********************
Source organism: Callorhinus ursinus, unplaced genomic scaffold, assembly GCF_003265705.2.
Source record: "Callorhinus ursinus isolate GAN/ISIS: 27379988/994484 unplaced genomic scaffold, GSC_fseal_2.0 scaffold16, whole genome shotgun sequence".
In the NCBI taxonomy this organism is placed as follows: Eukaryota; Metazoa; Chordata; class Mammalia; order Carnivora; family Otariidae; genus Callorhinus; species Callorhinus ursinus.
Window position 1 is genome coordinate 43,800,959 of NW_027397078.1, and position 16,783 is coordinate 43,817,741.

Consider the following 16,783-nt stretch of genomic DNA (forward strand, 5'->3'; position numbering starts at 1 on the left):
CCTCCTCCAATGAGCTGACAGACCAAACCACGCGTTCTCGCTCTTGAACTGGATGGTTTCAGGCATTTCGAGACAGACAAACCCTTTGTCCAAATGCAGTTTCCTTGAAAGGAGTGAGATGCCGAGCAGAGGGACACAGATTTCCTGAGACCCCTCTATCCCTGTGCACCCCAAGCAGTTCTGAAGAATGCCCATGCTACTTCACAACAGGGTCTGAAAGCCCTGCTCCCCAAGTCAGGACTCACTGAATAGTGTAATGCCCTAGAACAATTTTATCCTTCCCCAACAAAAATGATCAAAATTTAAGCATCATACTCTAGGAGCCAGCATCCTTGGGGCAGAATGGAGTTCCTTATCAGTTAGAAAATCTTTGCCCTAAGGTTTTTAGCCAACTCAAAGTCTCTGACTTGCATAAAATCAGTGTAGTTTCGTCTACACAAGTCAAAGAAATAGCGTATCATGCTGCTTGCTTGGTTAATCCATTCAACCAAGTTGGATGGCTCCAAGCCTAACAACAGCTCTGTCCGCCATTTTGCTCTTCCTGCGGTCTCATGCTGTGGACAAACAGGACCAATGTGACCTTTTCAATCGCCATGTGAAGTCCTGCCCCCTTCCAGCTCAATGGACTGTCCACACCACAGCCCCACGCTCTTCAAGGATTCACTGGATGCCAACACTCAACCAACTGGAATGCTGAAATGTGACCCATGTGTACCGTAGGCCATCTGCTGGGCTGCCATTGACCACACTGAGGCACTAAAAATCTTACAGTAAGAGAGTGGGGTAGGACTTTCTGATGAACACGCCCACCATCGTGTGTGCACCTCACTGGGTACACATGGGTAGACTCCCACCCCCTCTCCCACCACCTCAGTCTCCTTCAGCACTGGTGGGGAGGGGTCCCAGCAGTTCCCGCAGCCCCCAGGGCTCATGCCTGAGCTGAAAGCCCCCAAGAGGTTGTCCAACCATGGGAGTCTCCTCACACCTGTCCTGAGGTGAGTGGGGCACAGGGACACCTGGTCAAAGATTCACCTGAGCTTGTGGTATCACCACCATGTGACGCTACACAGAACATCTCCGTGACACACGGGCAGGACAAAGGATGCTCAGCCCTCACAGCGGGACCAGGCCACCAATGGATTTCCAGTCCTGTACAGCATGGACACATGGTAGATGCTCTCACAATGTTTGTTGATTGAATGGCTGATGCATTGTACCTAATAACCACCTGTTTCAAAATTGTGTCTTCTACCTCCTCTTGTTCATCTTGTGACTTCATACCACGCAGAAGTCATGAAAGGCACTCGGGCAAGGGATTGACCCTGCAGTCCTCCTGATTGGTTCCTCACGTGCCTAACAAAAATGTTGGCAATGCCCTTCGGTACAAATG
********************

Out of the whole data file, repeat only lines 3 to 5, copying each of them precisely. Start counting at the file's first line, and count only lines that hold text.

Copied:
In the NCBI taxonomy this organism is placed as follows: Eukaryota; Metazoa; Chordata; class Mammalia; order Carnivora; family Otariidae; genus Callorhinus; species Callorhinus ursinus.
Window position 1 is genome coordinate 43,800,959 of NW_027397078.1, and position 16,783 is coordinate 43,817,741.

Consider the following 16,783-nt stretch of genomic DNA (forward strand, 5'->3'; position numbering starts at 1 on the left):